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Is Obama's foreign policy failing in the Muslim world?
Obama still enjoys a political advantage over Mitt Romney on national security. But as violence grips the Mideast, the president is coming under new scrutiny
Muslim protesters in Chennai, India, hold a caricature of President Obama during a protest against a film they consider blasphemous to Islam.
Muslim protesters in Chennai, India, hold a caricature of President Obama during a protest against a film they consider blasphemous to Islam.
REUTERS/Babu
T

he anti-U.S. protests that have swept the Muslim world in the last week have triggered aggressive GOP attacks on President Obama's foreign policy. Obama's 2008 opponent, Sen. John McCain, blamed rioting at U.S. diplomatic posts on Obama's policy of "disengagement" from the region, including troop drawdowns in Iraq and Afghanistan. The campaign of Obama's current GOP rival, Mitt Romney, said the Mideast turmoil exposes the failure of Obama's "outreach efforts in the Middle East and North Africa," and the loss of America's ability to influence the governments of the Muslim world. Is Obama's overseas record as bad as Republicans say?

Obama's failure is undeniable: The president's "Middle East policies are in shambles," says Michael Barone at Human Events. The facade crumbled the day rioters tore down the American flag at our Cairo embassy, and Islamist militants killed Ambassador Chris Stevens and three other Americans in Libya. As historian Walter Russell Mead put it, Obama's effort to win over moderate Muslims has "angered Israel without reducing Islamist bitterness against the United States."
"The consequence of Obama's bungled Mideast policy"

Obama is still strong on foreign policy: When it comes to overseas issues, polls show that voters trust Obama more than Romney, and they haven't forgotten that under Obama, America killed Osama bin Laden and ended the Iraq war, says Steve Kornacki at Salon. Of course, it's possible that the "obvious volatility" in the Middle East could prompt voters to "reconsider Obama's leadership," More likely, though, Romney will regret trying to "portray the unrest as an indictment" of Obama's policies. Voters trust the man in the White House, and remember the many successes he presided over.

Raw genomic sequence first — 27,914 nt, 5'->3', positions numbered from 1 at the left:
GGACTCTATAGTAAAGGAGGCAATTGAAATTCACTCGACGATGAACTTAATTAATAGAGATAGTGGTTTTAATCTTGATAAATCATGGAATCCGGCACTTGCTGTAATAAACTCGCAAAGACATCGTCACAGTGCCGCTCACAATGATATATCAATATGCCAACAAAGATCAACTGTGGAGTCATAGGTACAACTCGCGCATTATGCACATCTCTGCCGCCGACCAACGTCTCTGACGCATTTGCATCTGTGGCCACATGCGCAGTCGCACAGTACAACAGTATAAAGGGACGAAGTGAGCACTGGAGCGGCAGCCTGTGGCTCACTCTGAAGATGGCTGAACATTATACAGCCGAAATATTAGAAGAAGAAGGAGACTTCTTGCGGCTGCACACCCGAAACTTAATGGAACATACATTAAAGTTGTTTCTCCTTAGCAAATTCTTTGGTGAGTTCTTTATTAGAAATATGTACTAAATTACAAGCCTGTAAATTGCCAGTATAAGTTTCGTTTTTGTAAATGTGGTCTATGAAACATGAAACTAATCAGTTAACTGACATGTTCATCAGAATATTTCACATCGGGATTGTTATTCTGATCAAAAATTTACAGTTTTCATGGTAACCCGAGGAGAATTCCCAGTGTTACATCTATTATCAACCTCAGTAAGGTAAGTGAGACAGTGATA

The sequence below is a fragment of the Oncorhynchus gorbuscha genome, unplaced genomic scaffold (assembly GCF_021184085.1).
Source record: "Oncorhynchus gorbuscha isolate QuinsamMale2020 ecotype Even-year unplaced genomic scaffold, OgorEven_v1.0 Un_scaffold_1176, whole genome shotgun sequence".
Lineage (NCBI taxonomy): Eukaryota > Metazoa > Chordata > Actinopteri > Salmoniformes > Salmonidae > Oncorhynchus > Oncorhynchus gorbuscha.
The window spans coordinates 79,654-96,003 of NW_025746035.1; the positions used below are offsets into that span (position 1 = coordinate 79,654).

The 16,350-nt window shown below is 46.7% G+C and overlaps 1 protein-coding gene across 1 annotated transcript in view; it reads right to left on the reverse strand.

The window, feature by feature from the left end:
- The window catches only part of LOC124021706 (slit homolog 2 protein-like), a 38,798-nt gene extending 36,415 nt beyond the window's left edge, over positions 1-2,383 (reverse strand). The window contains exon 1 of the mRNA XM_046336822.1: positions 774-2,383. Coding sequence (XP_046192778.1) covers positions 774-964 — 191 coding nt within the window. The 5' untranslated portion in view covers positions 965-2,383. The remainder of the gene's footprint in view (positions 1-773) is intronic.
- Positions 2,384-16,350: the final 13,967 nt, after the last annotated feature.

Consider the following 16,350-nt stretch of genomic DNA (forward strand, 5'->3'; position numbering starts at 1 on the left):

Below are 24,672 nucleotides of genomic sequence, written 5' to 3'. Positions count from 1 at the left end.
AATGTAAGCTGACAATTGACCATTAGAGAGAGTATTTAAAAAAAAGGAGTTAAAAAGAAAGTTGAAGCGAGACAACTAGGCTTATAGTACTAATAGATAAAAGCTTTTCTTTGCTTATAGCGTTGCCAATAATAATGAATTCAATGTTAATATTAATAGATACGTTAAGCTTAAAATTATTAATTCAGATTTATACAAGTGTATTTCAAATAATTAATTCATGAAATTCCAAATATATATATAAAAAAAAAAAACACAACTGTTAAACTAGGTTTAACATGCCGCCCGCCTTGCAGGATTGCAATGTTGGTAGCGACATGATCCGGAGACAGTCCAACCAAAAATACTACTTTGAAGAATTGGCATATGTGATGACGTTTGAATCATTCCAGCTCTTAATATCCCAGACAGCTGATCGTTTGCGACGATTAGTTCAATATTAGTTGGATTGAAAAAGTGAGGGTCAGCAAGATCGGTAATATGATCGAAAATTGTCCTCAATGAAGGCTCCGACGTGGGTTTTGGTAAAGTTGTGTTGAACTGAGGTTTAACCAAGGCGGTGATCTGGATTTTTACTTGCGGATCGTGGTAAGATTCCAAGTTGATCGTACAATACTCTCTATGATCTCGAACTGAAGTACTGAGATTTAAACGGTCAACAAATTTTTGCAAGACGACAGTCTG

"How Obama stole the GOP's issue"

At least now we'll get a debate on foreign policy: So much for a campaign dominated by the economy, says Doyle McManus at the Los Angeles Times. Now voters will also have to weigh the differences between Obama's combination of outreach with limited use of power, and Romney's "costlier, but bolder" approach, which includes more defense spending and a possible strike to prevent Iran from building a nuclear bomb. The contrast is sharp, and now voters know it.
"Romney vs. Obama on foreign policy"

Read more political coverage at The Week's 2012 Election Center.

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